Certified Copy (Copie Conforme) Reviews
Juliette Binoche plays a woman only known as "she" (as revealed by the credits) who is moderately infatuated with a man named James Miller who has written a book titled "Certified Copy" which examines the importance of copies and forged artworks and how the fake artworks can bring viewers of art closer to the originals (even though it isn't real)... thus begins our film.
The unnamed main character (she), invites the author to see her personal antique collection, and from that point they spend the entire day together. Their day begins simply by talking about art as they drive through the streets of Italy, but when they stop at a coffee shop and the elderly lady serving the coffee mistakes them for being a married couple Juliette Binoche's character decides to play along. For the rest of the day, she and James spend the whole day pretending to be a married couple traveling through Italy for their 15th wedding anniversary.
The script of "Certified Copy" is not perfect, but it is the small coincidences and random background noises or images that really help the theme of this film breathe. Wedding bells are heard from chapels constantly, and newly weds still in suits and white dresses are seen in several scenes parading the streets and having their pictures taken. (Having the main character unnamed also implies a sense of submission to one' husband as found in wedding vows and the culture that the director is from.)
Where this film could have fallen apart, is just when the story picks up. At times, their pretending and references to events that both of them know never happened (example: their wedding day) cross a line of unbelievability as we, as an audience, have to cross the hurtle that both characters are choosing to pretend they are married without ever acknowledging that they are pretending.
That's where the theme of the film shines at its a best. It does't matter that they weren't really married, as it helped them see their own flaws and gain a greater understanding of love and marriage (just as a forged painting can give a viewer the same knowledge as the real painting).
This movie isn't for everyone, but it is a beautiful look at the occasionally ugly side of love and the things that love can make people do for others.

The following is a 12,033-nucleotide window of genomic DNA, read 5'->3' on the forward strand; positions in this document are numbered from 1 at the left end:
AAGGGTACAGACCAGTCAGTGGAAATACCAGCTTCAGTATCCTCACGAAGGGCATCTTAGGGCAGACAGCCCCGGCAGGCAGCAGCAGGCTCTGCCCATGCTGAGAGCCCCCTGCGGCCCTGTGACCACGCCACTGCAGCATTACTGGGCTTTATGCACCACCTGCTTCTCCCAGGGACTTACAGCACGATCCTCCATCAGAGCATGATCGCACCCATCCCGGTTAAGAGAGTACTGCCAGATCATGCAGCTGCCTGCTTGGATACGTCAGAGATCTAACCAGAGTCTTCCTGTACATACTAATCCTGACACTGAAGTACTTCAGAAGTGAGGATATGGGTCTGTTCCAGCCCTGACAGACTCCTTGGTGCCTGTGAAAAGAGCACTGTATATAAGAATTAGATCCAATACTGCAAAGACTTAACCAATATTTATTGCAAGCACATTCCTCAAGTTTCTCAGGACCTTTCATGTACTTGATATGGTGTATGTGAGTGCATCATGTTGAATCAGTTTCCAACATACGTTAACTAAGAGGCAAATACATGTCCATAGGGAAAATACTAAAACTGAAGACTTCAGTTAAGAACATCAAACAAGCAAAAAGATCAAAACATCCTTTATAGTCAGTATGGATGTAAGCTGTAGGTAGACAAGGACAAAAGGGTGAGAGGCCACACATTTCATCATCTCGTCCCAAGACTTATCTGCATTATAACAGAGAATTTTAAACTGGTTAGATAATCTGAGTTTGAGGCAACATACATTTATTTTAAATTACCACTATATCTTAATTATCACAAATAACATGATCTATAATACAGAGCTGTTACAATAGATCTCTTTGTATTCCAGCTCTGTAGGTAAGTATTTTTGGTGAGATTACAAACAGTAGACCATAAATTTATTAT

I don't want to talk about this film like it's a giant "Inception"-esuqe puzzle, because ultimately that misses the point. As many questions as it raises and as complex as the subtext is, this is still an extremely watchable movie. The lead performances by Juliette Binoche and William Shimell are fantastic. It occurred to me while watching this film that Binoche might have had the best career of any actress in the world over the past couple of decades. She has been so credible in so many roles, and this is one of her best that I've seen.
"Certified Copy" walks a brilliant tightrope in that it's always suggesting possibilities while never tipping its hand, a fact I appreciated even more the second time around. The movie is full of interesting conversations about artifice and originally, interspersed with harsh realizations about marriage and romance in general. Most of these conversations take place at a leisurely pace whilst walking around Italy, kind of like an extremely cynical version of "Before Sunrise". All of this is wrapped up in an extremely ambitious experiment in form by director Abbas Kiarostami. It's an experiment that comes off nearly perfectly, if you ask me. I'm pretty enthralled by what "Certified Copy" has to offer. and I suspect I won't be done with it any time soon.
I like lengthy conversations .. and even though I think the pace was a lil bit slow & I had a really hard time making out the french / Italian portions of it but It was enjoyable nonetheless & seemed real to me